We must separate these different mechanisms that may serve to improve attainment and specifically the underlying attainment.
Oates, in what was clearly an attack on political interference, reiterated that we must reduce the scope and frequency of change to form and content –as frequent arbitrary change is extremely unhelpful . Qualifications, he claimed, should be owned through a partnership of schools , Higher Education institutions awarding bodies and employers, driven by the needs of users. What should drive the system more generally, said Oates, was fitness for purpose, clarity of purpose and validity .
Simon LeBus, Group Chief Executive of CA, in the on line debate, said that ‘ since the creation of the National Curriculum in 1988, the British state has taken upon itself an ever-increasing role in mediating between subject communities, HE, professional societies, employers, teachers and examination designers in defining the content of syllabuses and their examinations. Although the National Curriculum extends only to 16 the long hand of central control continues thereafter in the form of highly prescriptive, regulator specified A Level qualification and subject criteria. And because the state or its nominated bodies are the mediators, they see their role as carefully balancing all parties, regardless of the purposes of the qualification. The upshot of these two processes is that the ‘users’ of qualifications have been divorced from the producers, with access permitted only through the mediation of the state or its apparatus. The divorced producers have continued to carry out a difficult and arcane task with ever increasing accuracy but with little direct contact with users to help them re-balance that precision with some healthy macro overviews of the purpose of the exercise. It is therefore not surprising that we end up with two very different views as to what is happening in standards.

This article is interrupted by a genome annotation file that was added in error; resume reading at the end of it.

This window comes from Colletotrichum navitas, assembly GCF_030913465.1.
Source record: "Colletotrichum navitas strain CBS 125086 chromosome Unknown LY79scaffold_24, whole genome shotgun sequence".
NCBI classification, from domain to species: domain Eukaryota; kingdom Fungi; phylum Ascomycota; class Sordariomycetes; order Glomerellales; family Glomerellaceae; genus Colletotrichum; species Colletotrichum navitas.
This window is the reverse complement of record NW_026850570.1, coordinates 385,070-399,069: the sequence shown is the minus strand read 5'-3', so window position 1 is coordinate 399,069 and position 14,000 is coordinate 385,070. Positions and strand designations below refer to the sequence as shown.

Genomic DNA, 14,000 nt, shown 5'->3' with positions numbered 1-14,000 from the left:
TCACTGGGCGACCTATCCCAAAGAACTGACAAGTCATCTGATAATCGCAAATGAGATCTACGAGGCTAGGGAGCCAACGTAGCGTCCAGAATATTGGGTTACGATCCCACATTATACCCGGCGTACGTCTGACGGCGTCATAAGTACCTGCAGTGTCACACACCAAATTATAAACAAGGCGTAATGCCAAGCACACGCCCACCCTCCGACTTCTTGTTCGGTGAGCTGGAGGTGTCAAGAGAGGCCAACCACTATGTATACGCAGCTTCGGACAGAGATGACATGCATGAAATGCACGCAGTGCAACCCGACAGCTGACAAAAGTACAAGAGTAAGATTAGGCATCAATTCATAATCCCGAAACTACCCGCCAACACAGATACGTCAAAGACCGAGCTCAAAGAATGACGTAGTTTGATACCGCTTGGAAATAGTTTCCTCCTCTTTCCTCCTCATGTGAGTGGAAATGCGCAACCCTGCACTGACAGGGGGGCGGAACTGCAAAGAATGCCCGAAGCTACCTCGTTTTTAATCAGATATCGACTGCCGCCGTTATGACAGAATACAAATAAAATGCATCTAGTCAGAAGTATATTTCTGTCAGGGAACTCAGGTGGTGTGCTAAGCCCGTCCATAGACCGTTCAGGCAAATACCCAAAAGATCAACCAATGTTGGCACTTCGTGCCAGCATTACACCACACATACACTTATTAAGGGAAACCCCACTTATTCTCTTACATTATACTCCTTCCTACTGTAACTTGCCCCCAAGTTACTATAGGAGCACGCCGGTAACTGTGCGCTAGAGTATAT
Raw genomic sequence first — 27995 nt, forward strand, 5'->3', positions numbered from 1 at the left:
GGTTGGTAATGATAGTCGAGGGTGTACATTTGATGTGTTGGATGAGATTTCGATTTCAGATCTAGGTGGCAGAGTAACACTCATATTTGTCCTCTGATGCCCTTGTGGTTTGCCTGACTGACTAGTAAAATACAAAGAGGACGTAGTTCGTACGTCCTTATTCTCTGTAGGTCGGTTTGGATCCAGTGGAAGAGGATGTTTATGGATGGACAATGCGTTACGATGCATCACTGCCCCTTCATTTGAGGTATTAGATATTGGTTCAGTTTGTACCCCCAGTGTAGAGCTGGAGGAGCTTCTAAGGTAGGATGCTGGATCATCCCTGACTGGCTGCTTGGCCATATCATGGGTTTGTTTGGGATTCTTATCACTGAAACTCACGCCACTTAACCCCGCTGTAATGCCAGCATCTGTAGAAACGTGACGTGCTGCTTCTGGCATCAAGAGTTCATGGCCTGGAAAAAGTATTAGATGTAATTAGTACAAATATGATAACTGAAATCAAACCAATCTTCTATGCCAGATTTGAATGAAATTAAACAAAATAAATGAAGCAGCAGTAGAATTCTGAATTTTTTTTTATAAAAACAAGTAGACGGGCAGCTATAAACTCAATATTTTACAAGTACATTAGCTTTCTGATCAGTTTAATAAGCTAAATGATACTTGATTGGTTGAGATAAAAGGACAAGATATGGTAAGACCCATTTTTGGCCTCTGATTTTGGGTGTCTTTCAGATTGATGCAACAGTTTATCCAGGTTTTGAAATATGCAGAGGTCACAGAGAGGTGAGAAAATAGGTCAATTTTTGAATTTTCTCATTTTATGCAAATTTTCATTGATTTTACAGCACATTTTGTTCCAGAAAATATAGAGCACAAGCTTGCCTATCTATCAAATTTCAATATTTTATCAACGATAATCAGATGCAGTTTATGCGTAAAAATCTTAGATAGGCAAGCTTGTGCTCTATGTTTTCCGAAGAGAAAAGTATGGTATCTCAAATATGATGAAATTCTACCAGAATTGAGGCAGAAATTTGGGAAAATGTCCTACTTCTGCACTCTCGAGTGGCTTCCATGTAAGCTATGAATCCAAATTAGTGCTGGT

The only way to maintain standards is for the government to stand aside and let HE, employers and subject specialists talk directly to exam boards once again’.
This proposal was endorsed in a recent report from the think tank Reform.
It is surely right that our exams system should be free of constant political interference driven by short term political agendas and expediency. The charge from the experts is that frequent arbitrary changes forced through by politicians is damaging the integrity of the system and stakeholders confidence in the system .It is no accident that one of the IBs main selling points is that it is not subject to such interference. The only answer is to let the system be driven by users needs, and keep politicians out of the system, as much as possible, with the proviso that there is independent regulation to ensure that the interests of taxpayers are properly safeguarded.